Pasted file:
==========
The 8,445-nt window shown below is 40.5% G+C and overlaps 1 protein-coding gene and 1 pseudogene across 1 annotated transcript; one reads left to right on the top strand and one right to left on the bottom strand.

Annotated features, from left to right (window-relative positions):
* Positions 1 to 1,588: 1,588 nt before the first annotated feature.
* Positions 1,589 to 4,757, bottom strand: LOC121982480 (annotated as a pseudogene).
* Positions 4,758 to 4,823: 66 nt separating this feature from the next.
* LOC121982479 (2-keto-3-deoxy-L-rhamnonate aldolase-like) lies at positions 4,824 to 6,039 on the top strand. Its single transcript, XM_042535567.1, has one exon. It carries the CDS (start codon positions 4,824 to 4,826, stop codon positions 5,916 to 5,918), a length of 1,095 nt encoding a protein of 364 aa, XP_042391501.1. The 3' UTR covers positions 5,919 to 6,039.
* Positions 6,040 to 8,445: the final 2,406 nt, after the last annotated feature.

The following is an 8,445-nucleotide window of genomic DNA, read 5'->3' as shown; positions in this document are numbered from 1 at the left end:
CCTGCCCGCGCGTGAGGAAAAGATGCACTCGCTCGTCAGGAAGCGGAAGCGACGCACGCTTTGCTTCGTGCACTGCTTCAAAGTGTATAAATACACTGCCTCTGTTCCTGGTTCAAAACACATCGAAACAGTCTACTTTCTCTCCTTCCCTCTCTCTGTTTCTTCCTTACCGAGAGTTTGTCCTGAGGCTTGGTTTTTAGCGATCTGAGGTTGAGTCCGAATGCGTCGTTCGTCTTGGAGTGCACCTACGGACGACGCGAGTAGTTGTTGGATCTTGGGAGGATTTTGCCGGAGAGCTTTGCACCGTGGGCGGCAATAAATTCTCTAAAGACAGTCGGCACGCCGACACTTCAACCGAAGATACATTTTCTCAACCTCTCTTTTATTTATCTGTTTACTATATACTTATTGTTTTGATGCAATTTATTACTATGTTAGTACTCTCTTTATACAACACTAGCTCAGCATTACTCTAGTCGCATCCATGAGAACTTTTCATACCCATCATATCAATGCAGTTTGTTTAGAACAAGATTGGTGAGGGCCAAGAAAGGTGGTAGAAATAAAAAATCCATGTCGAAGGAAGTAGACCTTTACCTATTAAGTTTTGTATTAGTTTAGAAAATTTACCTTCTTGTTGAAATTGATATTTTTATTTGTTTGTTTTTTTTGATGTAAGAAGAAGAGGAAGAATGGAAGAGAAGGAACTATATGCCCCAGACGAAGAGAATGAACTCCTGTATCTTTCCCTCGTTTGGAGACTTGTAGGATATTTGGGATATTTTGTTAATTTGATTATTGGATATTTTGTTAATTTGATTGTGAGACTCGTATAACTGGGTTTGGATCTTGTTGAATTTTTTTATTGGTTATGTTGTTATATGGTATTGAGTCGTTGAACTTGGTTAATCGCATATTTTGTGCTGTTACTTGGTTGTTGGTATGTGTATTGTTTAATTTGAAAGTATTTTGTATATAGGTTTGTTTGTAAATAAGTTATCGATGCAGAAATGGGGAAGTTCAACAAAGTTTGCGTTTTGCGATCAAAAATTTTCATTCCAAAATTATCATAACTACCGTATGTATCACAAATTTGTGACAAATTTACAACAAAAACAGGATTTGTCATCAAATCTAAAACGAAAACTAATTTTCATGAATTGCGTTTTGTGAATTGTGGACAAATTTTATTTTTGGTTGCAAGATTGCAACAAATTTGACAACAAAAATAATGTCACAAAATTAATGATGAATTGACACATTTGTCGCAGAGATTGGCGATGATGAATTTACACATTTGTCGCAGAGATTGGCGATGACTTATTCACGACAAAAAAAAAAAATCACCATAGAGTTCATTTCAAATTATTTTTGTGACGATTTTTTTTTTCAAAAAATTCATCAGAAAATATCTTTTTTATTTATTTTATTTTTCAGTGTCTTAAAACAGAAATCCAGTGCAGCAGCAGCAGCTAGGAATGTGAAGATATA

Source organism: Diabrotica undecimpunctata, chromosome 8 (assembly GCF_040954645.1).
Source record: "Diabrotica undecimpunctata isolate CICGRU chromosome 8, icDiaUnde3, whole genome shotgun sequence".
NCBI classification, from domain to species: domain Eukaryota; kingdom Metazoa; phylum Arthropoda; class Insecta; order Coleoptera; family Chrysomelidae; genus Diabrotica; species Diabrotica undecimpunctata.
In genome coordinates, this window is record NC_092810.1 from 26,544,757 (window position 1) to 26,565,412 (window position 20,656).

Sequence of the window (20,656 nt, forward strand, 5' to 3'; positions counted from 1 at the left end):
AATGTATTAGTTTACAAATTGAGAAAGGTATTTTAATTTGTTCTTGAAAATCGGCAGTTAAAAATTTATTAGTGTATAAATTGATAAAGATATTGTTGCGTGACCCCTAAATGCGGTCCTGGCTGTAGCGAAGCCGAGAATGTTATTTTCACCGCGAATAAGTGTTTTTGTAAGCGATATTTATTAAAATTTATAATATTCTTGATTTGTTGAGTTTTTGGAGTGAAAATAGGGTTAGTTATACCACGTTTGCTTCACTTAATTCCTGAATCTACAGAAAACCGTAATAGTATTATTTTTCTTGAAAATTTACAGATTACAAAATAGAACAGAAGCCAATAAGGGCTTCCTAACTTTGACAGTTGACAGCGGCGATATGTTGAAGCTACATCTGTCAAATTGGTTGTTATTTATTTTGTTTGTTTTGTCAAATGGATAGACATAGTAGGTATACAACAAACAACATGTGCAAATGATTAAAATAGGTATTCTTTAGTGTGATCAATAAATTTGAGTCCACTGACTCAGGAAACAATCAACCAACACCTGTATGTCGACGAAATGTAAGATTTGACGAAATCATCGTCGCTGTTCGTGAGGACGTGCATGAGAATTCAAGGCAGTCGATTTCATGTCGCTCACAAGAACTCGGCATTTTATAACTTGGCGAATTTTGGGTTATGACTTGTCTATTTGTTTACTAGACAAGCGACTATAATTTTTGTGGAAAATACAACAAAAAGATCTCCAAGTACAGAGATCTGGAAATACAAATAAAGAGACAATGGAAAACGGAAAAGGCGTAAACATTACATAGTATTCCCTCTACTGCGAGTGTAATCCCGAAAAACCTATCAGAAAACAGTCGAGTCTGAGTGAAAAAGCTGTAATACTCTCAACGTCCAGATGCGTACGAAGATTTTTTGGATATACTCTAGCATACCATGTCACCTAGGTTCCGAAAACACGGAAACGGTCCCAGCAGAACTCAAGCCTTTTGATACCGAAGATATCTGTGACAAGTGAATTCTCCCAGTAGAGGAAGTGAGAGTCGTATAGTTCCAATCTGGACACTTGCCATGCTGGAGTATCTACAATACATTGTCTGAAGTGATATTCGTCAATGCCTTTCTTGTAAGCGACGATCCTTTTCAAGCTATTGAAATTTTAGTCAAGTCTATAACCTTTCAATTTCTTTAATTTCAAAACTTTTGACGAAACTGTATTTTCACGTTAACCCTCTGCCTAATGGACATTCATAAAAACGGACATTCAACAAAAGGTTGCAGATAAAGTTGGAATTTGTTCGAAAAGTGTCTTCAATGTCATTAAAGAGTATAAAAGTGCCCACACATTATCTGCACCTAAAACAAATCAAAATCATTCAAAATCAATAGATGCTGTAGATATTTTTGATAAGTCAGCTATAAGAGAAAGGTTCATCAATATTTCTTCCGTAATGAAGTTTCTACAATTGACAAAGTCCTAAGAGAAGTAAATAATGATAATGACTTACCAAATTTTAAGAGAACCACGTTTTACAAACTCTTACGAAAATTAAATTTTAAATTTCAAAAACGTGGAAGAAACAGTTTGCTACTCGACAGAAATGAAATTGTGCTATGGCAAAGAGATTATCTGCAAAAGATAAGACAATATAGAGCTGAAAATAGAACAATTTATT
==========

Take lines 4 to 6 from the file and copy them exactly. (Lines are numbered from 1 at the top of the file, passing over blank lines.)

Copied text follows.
* Positions 1,589 to 4,757, bottom strand: LOC121982480 (annotated as a pseudogene).
* Positions 4,758 to 4,823: 66 nt separating this feature from the next.
* LOC121982479 (2-keto-3-deoxy-L-rhamnonate aldolase-like) lies at positions 4,824 to 6,039 on the top strand. Its single transcript, XM_042535567.1, has one exon. It carries the CDS (start codon positions 4,824 to 4,826, stop codon positions 5,916 to 5,918), a length of 1,095 nt encoding a protein of 364 aa, XP_042391501.1. The 3' UTR covers positions 5,919 to 6,039.